Since launch, we’ve seen the Nintendo Switch getting bricked for a number of reasons. One of the more common reasons is the use of unofficial docks, which resulted in a bunch of systems getting fried. This was especially the case since the firmware update 5.0 which came out early last year. Have you ever wondered why it happens? Well, we might have an answer for that.
According to Reddit users VECTORDRIVER, the Nintendo Switch uses an M92T36 Power Delivery chip for power / charging via USB-C. Interestingly, this is also the same part that usually burns out when used with third-party chargers / power adapters. There’s no data sheet for the chip but there is one for a very similar chipset called the Rohm Semiconductor M92T30, which has a maximum voltage rating of 6V on the Configuration Channel pin.
The Nyko Dock, which is responsible for a large number of bricking cases for the Nintendo Switch, doesn’t have a dedicated PD controller. Instead, it implements the PD protocol using a general purpose microcontroller which sends out 9V to the Nintendo Switch Configuration Channel pin. That is 3V over the maximum voltage rating, exceeding it by 50%. It’s no wonder why it’s prone to getting fried. Third-party chargers can also have the same effects, but the issue is more prevalent with the Nyko dock and the voltage may vary from charger to charger.
If you want a smaller dock but don’t want to risk killing your Switch, we’ve figured out a way. Click right here for a step-by-step tutorial.
Unfortunately, there’s more.
Nintendo’s Design Choice
The Nintendo Switch was designed to slide in and out of the official dock in a slick and smooth manner. The USB-C mechanical design specification prevents that from happening however. As such, the official dock is slightly narrower than the USB-C standard to provide the smooth experience as opposed to a snug click.
There are third-party accessory makes who want to emulate that mechanical feel as much as possible. Due to the lack of a published standard however, these companies essentially try to emulate it as best as they can based on their own understanding. This is quite dangerous given that the USB-C standard only has 0.5mm of space between pins, and even a small mistake could cause a port to die.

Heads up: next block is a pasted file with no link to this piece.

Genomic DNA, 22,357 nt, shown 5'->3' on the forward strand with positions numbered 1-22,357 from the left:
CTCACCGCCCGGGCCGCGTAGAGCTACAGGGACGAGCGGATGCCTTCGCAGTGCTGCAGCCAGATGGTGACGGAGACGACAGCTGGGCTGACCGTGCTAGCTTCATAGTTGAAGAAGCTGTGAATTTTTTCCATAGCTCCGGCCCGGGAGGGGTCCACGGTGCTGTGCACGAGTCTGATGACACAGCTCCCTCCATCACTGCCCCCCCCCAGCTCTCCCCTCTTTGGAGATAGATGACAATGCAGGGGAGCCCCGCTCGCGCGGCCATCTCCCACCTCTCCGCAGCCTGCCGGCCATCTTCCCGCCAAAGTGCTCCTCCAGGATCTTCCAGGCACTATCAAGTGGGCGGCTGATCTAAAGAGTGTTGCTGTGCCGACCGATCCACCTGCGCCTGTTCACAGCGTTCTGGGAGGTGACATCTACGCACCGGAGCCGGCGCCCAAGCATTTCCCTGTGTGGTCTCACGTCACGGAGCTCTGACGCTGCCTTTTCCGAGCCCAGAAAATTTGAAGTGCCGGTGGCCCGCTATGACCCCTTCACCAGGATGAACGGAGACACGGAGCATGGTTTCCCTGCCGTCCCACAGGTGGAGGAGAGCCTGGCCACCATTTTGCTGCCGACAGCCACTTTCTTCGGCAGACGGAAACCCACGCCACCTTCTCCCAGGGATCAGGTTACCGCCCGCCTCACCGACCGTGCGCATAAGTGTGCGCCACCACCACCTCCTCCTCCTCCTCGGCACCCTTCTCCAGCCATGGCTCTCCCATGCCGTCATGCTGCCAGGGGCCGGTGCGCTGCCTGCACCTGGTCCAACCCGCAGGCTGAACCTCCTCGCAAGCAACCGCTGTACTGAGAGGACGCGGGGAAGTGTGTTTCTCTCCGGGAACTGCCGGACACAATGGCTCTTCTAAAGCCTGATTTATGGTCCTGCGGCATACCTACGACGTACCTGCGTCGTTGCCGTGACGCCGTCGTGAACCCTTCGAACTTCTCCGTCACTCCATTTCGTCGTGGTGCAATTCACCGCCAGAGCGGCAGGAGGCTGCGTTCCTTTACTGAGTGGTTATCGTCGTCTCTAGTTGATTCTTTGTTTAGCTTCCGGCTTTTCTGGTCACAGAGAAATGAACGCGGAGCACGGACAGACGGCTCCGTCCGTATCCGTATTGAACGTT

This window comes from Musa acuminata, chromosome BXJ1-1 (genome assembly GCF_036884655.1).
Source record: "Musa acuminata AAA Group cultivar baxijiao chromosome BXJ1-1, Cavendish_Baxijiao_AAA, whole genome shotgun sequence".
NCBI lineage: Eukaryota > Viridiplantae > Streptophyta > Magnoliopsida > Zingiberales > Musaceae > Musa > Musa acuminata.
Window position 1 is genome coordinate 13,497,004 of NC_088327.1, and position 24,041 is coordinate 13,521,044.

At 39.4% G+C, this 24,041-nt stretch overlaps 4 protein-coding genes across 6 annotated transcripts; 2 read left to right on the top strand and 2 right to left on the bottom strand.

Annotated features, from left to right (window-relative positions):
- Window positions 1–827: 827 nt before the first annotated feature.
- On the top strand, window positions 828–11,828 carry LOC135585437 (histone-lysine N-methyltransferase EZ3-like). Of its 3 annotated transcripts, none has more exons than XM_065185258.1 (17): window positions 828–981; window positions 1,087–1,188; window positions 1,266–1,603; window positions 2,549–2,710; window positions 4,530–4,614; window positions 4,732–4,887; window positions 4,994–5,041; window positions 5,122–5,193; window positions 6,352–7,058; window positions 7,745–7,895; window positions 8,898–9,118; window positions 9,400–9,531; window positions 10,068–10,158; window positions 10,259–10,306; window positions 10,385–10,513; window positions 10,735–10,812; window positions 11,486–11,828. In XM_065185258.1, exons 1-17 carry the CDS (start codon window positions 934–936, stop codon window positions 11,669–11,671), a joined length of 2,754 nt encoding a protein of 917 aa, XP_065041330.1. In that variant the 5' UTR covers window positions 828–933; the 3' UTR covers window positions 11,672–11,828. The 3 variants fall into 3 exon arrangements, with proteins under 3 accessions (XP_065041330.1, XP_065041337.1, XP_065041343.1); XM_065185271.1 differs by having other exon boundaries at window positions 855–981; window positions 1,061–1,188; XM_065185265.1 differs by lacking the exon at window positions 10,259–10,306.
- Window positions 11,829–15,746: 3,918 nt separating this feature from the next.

If the port fails open and there’s no electrical contact, it will be completely fine. If it fails short and there are pins that are bridge electrically to other pins that it isn’t supposed, you’re likely see more voltage on the pin than its supposed to. To put that to perspective, it’s only 0.5mm away from the VBus which carries 15V, and the maximum voltage of 6V on the Configuration Channel pin still applies.
Another possibility of frying your Nintendo Switch is with the use of USB-C to USB-A adapters. To be precise, ther eare two variants of this; one with a 10K ohm resistor, and one with a 56K ohm resistor.
While it doesn’t necessarily pose a direct threat to the hardware, a 10K ohm cable with low-powered USB-A charger has the capability of overloading the system and thus damage the charger, and you might not even know about it. This damaged charger could even produce unexpected voltage to an output pin, which in turn has the potential of damaging the Nintendo Switch hardware.
These are some of the more common reasons behind the Nintendo Switch getting fried since its launch. With newer hardware revisions, some of these may not even be an issue anymore. For now however, do keep these in mind to avoid killing your beloved game system. Be sure to stay tuned to Pokde.net for more awesome stuff on the Nintendo Switch and gaming.
Source : https://pokde.net/gaming/nintendo/switch/safety-hazard-why-the-nintendo-switch-is-prone-to-getting-fried/#utm_source=rss&utm_medium=rss
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